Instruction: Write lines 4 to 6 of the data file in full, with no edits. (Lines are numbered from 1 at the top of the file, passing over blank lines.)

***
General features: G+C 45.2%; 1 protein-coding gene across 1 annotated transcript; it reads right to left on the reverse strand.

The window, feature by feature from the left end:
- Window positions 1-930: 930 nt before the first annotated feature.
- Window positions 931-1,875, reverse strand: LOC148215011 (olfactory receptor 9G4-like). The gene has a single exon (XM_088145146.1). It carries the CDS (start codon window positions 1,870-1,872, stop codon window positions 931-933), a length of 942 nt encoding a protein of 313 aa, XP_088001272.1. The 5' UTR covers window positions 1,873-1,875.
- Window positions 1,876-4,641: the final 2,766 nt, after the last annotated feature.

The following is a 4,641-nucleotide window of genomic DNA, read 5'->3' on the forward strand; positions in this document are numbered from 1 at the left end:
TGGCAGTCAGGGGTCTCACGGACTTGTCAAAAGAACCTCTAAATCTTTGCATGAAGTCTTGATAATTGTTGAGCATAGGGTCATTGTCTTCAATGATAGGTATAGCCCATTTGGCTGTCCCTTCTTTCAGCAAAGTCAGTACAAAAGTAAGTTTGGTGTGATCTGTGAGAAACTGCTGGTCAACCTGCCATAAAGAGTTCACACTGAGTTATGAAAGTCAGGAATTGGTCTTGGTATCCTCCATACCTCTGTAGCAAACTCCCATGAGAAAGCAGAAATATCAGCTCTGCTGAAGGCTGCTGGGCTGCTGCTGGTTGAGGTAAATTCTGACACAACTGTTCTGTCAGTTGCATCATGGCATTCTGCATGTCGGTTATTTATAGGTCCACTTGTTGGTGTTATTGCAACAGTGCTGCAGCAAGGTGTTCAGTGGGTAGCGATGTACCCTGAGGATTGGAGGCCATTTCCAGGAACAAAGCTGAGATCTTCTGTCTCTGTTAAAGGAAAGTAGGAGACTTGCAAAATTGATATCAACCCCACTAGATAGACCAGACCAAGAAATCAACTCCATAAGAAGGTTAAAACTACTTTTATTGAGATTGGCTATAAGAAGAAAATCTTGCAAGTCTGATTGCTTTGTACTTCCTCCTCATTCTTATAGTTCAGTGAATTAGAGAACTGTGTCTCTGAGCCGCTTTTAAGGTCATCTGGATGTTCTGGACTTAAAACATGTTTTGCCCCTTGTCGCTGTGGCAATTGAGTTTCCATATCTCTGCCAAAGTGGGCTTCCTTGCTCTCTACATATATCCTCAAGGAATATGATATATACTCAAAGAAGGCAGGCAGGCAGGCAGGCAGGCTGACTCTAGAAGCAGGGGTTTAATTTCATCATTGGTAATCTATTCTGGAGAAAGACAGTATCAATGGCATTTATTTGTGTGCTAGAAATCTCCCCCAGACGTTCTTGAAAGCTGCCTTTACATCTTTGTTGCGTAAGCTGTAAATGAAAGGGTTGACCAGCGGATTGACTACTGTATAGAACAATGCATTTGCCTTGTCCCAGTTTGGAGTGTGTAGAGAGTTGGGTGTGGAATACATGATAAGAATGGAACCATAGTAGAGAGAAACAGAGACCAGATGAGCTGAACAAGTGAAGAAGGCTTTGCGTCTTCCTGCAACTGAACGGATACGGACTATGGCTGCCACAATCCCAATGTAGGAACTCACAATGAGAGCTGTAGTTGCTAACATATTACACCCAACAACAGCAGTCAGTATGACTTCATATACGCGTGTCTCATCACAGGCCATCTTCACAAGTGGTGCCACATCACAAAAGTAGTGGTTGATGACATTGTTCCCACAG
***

- Window positions 931-1,875, reverse strand: LOC148215011 (olfactory receptor 9G4-like). The gene has a single exon (XM_088145146.1). It carries the CDS (start codon window positions 1,870-1,872, stop codon window positions 931-933), a length of 942 nt encoding a protein of 313 aa, XP_088001272.1. The 5' UTR covers window positions 1,873-1,875.
- Window positions 1,876-4,641: the final 2,766 nt, after the last annotated feature.

The following is a 4,641-nucleotide window of genomic DNA, read 5'->3' on the forward strand; positions in this document are numbered from 1 at the left end: